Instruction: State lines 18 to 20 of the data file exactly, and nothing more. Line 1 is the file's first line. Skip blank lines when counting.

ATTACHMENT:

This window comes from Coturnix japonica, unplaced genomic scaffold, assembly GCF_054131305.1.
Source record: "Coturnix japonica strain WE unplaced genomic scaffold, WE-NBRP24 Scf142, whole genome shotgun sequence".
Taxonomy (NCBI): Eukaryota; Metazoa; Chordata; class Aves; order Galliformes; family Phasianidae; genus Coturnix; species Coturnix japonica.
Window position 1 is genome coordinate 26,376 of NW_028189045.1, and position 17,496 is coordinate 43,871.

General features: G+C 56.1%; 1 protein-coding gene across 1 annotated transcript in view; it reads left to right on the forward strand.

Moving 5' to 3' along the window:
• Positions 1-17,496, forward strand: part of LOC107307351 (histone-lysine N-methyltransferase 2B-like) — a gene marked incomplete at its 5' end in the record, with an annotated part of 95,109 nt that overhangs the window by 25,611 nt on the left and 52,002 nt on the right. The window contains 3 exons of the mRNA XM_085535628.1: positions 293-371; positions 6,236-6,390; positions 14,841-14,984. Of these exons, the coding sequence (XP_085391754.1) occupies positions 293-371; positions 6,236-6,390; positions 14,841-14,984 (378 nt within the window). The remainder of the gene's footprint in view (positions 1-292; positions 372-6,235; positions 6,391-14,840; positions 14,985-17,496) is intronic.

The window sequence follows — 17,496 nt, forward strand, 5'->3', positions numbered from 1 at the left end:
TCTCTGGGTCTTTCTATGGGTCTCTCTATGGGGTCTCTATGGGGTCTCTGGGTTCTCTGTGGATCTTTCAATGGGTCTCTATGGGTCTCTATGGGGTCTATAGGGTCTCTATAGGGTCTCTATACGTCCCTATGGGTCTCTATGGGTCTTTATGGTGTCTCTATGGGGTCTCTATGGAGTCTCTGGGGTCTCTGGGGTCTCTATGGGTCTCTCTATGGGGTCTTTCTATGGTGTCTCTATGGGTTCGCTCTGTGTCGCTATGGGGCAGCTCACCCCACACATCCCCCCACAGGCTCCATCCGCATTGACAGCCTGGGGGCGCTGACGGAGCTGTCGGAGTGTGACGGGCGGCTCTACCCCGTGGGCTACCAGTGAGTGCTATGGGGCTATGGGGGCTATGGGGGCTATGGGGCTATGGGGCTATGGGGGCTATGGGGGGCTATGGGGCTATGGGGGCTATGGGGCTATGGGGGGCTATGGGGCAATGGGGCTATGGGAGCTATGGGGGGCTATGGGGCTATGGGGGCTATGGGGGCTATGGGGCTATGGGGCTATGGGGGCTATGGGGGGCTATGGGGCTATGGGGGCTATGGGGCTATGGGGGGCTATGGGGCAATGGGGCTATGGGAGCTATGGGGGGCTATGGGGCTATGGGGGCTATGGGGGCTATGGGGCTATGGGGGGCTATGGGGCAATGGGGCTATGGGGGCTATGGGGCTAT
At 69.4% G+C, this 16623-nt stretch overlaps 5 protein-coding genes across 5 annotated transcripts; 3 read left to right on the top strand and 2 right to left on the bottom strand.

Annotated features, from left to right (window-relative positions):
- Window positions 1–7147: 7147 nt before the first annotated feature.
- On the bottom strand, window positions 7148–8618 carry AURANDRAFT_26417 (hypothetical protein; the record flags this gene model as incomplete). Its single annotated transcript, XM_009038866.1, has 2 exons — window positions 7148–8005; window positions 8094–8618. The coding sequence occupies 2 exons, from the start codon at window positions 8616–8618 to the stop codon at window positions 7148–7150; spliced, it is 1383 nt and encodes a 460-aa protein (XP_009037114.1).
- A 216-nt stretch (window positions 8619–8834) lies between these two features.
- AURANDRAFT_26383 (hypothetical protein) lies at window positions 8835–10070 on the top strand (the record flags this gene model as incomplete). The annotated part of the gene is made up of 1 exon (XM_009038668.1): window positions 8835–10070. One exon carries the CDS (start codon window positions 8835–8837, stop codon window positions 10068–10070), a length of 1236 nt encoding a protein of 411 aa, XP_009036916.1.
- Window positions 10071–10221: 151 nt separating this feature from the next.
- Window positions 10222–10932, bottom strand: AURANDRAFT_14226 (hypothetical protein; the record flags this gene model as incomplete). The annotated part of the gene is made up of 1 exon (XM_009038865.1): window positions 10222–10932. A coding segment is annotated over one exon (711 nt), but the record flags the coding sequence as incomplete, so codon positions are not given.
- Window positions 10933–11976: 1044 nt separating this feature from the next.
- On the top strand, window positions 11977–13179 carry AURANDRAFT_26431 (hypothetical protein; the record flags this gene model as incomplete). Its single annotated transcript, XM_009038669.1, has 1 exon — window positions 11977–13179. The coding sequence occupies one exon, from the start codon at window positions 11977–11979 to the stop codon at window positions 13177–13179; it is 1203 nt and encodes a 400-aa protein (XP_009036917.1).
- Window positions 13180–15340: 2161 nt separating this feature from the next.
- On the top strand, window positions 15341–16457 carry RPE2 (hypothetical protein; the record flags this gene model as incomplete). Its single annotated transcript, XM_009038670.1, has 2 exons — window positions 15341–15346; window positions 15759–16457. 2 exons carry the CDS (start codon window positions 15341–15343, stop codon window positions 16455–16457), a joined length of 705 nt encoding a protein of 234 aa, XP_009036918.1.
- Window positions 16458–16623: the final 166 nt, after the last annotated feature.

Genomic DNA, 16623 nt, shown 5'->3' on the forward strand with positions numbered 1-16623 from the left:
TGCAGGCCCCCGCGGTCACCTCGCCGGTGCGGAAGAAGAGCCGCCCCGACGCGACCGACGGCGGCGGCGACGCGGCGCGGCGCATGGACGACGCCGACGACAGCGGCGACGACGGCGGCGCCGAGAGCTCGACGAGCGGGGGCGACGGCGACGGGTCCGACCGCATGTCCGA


- Window positions 10933–11976: 1044 nt separating this feature from the next.
- On the top strand, window positions 11977–13179 carry AURANDRAFT_26431 (hypothetical protein; the record flags this gene model as incomplete). Its single annotated transcript, XM_009038669.1, has 1 exon — window positions 11977–13179. The coding sequence occupies one exon, from the start codon at window positions 11977–11979 to the stop codon at window positions 13177–13179; it is 1203 nt and encodes a 400-aa protein (XP_009036917.1).
- Window positions 13180–15340: 2161 nt separating this feature from the next.